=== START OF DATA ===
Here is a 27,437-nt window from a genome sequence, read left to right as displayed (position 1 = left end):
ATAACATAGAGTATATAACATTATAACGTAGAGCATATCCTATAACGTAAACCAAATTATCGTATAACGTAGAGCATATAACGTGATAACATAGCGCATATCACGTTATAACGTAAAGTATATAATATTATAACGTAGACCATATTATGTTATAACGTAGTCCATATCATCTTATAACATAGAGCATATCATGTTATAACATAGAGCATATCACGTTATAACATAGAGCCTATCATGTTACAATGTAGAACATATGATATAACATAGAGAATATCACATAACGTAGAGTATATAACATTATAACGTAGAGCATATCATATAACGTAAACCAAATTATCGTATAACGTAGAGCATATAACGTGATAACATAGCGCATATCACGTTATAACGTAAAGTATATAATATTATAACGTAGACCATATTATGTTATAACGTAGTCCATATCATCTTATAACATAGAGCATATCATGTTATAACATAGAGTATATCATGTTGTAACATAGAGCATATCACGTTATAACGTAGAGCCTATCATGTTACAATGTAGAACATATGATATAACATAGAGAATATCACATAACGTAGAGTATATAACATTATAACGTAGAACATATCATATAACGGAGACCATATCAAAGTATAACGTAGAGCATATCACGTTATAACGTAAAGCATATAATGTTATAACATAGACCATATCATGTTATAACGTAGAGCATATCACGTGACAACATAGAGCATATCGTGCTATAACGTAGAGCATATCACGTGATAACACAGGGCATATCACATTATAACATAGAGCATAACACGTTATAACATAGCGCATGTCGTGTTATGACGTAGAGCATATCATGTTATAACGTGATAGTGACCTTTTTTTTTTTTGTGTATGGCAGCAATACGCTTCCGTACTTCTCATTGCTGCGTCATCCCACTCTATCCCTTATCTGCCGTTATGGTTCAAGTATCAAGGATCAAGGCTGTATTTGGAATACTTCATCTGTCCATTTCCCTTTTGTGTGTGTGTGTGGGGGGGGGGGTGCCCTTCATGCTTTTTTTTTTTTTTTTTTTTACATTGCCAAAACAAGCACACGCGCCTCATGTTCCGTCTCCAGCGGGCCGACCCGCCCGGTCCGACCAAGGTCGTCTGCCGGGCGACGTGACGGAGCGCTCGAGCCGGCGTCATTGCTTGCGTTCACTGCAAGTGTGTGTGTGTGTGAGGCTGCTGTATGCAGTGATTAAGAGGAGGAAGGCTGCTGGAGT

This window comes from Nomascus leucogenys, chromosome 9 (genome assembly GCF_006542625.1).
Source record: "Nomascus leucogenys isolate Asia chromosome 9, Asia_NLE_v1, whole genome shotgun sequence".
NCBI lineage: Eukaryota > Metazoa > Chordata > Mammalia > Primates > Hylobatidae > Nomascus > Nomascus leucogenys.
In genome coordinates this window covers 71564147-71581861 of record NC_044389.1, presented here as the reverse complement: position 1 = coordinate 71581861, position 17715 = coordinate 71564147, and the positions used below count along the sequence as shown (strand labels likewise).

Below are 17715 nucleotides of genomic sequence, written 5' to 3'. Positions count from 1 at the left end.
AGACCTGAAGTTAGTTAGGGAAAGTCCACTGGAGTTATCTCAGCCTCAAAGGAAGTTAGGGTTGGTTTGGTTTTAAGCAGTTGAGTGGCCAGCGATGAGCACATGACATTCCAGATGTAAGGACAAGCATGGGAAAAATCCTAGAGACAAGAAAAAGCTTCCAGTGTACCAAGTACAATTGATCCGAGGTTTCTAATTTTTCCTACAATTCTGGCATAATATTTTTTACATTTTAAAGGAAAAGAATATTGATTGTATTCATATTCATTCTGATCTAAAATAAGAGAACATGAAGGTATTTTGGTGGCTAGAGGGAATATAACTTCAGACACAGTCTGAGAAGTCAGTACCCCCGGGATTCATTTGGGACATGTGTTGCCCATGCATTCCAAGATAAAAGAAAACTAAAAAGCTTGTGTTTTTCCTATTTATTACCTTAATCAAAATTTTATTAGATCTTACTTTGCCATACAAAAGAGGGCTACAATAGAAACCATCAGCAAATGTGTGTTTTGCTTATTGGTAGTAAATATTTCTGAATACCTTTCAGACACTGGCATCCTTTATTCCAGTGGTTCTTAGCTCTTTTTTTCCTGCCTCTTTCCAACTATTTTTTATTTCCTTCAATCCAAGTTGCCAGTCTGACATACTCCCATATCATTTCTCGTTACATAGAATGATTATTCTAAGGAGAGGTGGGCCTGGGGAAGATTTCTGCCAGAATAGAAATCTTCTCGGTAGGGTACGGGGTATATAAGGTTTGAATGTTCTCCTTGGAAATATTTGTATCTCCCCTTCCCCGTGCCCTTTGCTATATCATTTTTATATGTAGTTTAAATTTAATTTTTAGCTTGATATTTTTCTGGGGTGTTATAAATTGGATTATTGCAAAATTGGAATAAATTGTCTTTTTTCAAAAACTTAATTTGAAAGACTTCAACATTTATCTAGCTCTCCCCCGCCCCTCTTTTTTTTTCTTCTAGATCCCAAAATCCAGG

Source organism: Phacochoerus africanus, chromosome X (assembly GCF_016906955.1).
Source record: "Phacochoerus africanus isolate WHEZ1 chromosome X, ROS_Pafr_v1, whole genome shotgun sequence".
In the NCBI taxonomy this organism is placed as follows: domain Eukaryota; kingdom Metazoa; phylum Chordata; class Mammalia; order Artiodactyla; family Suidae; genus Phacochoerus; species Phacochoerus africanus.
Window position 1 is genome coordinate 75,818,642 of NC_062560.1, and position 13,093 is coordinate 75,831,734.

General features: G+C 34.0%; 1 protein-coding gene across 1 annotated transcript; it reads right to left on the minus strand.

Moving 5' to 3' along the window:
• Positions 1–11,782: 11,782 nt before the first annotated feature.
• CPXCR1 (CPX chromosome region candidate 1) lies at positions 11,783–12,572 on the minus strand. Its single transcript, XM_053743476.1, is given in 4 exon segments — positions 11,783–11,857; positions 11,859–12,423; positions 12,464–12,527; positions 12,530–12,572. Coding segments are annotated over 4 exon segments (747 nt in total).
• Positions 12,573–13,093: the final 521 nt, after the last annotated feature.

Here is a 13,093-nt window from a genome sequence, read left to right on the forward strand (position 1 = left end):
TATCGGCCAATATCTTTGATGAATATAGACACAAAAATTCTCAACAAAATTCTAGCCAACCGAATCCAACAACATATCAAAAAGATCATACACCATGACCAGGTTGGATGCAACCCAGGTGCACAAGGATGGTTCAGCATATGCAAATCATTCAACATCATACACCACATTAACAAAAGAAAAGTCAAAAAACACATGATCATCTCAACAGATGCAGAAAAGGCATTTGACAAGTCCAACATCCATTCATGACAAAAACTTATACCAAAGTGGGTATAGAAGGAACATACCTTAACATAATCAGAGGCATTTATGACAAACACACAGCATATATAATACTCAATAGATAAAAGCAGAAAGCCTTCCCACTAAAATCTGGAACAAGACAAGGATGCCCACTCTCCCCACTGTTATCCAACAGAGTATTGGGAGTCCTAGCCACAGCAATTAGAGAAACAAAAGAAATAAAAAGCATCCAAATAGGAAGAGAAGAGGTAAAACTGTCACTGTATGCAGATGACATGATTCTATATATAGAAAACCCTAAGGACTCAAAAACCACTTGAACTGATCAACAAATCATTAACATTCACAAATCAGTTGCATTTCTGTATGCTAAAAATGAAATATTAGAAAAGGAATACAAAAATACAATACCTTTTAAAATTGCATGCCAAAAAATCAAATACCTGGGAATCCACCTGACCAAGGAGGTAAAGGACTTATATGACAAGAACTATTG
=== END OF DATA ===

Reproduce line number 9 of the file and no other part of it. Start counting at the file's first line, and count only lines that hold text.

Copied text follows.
Source organism: Phacochoerus africanus, chromosome X (assembly GCF_016906955.1).